Review: Newlyweeds


The full length film directorial debut of Shaka King is a powerful mash up of a classic soulful narrative and subtle elements of stoner comedy. Newlyweeds tells the story of Lyle (Amari Cheatom) and Nina (Trae Harris) as they go through life as a couple with a serious ‘addiction’ to smoking marijuana. A smart film that has a lot more to say behind the haze of smoke.

Lyle and Nina’s story begins with the two laying together smoking, as they do quite often, and talking about their dreams and aspirations. Lyle works as a repo man for a rent-to-own store, while Nina works a children’s guide/storyteller for a local museum. The two pondering under the blanket of weed smoke about traveling the world becoming more enlightened. There is a moment while wearing a foreign tribal mask, Nina ponders the limited use of our brains. She expounds on the ability to unlock the other cultural regions of the mind. For anyone who has been around people who are high on marijuana or have been themselves this scene was not only familiar, but bizarrely comforting at the same time. Nina, a true smoker through and through. She does it when times are good and when times are rough. She is known to “smoke like a dude” when it comes to quantity. She is a character of privilege. Growing up in what can be ascertained as an upper middle class black family. She has seen foreign lands and yearns for those opportunities again.

Lyle, however, is a man struggling to push his way out of Brooklyn to somewhere better or at least different. His work as a repo man makes for some of the more comedic moments of the film. He stalks non-paying customers to the ends of the neighborhood. He even institutes costumes to make the moments more hilarious. He has the flaws of the common man while the endearing attitude of the classic film trope of a ‘man on a mission.’ Clearly a man who has never seen much further than the edges of Brooklyn, Lyle strives to be where Nina was. He dreams with her about one day leaving all of his life behind and unlocking that part of his mind; life experience. What is the rest of the world like? Can you make it there while still smoking and dreaming about it all day? These are the most pertinent of life’s questions for Lyle.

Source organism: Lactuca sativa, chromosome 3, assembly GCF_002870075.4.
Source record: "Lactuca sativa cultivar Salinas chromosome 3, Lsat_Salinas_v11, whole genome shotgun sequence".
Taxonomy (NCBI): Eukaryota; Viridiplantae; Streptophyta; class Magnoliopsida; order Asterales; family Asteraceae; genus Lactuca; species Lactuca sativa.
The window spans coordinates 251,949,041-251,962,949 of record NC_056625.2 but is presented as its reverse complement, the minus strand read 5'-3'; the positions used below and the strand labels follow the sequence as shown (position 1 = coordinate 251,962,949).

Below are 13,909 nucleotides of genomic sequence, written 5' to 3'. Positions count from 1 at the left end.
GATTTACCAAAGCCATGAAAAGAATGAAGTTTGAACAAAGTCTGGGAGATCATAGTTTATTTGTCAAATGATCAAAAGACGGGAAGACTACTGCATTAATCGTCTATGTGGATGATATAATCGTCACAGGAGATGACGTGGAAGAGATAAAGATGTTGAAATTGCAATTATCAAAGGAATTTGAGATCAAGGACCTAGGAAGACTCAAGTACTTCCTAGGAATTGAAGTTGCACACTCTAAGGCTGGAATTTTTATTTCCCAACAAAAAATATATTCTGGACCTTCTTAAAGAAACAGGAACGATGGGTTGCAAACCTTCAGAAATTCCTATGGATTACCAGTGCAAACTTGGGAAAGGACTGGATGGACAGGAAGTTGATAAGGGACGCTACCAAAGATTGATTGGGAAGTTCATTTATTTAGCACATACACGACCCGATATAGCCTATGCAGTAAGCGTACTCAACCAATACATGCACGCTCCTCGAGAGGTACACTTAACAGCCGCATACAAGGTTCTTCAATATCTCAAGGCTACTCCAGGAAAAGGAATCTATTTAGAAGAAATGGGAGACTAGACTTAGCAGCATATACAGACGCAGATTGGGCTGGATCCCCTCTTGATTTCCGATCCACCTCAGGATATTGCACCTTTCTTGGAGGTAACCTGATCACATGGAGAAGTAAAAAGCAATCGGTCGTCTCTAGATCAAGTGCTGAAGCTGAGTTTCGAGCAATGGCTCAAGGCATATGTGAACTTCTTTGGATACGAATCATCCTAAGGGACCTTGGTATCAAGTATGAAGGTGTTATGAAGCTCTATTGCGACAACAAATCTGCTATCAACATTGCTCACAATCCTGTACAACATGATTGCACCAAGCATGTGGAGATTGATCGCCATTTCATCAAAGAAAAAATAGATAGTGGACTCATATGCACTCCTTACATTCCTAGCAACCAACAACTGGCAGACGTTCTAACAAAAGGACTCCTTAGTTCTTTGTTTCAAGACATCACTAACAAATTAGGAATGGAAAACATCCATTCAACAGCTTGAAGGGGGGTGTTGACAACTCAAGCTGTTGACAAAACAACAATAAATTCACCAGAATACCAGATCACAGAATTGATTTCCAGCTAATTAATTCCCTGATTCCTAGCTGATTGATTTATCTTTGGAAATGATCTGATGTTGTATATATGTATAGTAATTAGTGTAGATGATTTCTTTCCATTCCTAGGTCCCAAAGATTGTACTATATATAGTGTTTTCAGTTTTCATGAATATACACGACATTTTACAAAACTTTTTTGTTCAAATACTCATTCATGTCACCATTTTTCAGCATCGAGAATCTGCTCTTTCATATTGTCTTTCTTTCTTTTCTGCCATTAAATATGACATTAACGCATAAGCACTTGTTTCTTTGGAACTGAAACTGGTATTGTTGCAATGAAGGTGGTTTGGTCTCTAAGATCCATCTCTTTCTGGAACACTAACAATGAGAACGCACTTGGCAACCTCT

When Lyle and Nina hit a rough patch in their journey together this is where the heart of the film really lives. Nina’s breakdown without Lyle gives her character further depth and real world tangibility. She is heartbroken but her ‘addiction’ stays true. Lyle on the other hand goes completely off the rails. His true addiction is Nina and his withdrawal is severe. Amari Cheatom does an amazing job portraying this level of loss and desperation. Like all addicts he eventually has his moment of clarity. In the end, Lyle gets what he really needed and to a large degree so does Nina. Watching the two grow and develop as people feels more like watching friends over time than fictional characters. Whether they are marijuana smokers, drinkers, drug addicts, or just people living their lives there is a simplistic sense of familiarity with the Lyle and Nina. Their struggles, their neighborhood, their friends, their dealer, their lives are the perfect representation of the modern American experience.

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